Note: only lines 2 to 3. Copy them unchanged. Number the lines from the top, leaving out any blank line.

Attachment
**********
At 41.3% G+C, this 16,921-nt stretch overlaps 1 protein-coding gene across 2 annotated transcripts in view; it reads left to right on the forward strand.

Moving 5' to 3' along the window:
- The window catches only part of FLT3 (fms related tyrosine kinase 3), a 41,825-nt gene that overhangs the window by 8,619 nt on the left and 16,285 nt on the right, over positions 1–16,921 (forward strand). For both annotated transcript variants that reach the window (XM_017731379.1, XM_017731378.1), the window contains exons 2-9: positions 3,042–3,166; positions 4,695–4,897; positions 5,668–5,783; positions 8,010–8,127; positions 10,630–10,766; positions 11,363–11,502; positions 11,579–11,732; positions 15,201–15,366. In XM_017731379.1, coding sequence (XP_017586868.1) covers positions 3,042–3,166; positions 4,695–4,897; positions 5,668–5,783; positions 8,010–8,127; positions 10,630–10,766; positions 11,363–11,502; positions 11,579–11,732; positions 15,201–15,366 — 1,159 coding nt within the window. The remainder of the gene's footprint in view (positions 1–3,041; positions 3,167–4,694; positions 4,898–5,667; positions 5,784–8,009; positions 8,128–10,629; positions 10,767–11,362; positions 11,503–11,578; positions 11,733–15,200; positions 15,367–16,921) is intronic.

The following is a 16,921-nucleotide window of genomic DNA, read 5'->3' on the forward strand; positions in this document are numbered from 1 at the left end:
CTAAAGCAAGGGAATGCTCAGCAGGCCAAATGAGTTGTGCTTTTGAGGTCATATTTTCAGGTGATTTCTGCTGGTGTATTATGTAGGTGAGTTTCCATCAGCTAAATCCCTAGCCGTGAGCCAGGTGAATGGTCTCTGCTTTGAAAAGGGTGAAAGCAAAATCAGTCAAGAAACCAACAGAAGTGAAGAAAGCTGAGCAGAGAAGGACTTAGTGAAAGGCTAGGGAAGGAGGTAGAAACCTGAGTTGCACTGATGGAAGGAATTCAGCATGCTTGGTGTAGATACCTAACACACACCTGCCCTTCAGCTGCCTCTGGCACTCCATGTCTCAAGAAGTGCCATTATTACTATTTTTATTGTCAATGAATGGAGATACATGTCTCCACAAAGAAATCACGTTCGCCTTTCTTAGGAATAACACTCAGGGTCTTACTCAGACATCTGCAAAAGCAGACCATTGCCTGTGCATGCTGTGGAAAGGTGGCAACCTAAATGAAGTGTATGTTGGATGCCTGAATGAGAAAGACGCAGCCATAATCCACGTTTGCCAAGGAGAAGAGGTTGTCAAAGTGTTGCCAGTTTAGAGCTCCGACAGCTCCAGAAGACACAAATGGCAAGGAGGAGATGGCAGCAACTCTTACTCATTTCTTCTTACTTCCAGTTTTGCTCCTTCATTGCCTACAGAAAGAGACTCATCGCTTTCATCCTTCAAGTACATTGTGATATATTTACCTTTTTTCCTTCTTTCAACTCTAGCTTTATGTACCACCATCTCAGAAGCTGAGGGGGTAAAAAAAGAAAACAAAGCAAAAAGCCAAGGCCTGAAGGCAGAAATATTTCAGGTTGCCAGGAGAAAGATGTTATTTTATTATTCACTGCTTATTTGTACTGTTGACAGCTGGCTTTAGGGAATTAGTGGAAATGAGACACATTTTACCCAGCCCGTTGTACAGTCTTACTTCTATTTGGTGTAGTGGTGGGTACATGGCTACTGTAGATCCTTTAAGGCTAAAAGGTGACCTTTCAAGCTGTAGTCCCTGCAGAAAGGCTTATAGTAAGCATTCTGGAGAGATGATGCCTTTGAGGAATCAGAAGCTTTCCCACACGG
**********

Moving 5' to 3' along the window:
- The window catches only part of FLT3 (fms related tyrosine kinase 3), a 41,825-nt gene that overhangs the window by 8,619 nt on the left and 16,285 nt on the right, over positions 1–16,921 (forward strand). For both annotated transcript variants that reach the window (XM_017731379.1, XM_017731378.1), the window contains exons 2-9: positions 3,042–3,166; positions 4,695–4,897; positions 5,668–5,783; positions 8,010–8,127; positions 10,630–10,766; positions 11,363–11,502; positions 11,579–11,732; positions 15,201–15,366. In XM_017731379.1, coding sequence (XP_017586868.1) covers positions 3,042–3,166; positions 4,695–4,897; positions 5,668–5,783; positions 8,010–8,127; positions 10,630–10,766; positions 11,363–11,502; positions 11,579–11,732; positions 15,201–15,366 — 1,159 coding nt within the window. The remainder of the gene's footprint in view (positions 1–3,041; positions 3,167–4,694; positions 4,898–5,667; positions 5,784–8,009; positions 8,128–10,629; positions 10,767–11,362; positions 11,503–11,578; positions 11,733–15,200; positions 15,367–16,921) is intronic.